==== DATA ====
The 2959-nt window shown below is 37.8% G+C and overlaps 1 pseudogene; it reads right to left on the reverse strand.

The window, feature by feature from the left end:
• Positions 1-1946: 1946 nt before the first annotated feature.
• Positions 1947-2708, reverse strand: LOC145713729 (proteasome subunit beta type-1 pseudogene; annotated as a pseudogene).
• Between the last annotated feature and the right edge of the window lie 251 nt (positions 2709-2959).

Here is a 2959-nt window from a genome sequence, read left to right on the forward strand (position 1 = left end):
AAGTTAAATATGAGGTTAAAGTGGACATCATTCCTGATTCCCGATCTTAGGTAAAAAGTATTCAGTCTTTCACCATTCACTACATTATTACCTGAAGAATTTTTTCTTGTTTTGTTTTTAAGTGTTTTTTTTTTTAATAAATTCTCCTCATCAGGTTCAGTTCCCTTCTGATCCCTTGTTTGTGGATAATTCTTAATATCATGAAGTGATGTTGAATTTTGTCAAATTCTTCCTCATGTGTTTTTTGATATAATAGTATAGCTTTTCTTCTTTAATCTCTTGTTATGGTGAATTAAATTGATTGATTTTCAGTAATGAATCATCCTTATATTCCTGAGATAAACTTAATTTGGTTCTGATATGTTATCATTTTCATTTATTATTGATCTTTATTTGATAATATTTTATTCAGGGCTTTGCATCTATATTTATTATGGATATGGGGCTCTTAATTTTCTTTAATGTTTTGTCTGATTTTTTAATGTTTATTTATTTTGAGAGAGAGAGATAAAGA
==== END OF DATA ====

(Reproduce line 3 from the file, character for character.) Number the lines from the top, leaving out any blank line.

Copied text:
• Positions 1-1946: 1946 nt before the first annotated feature.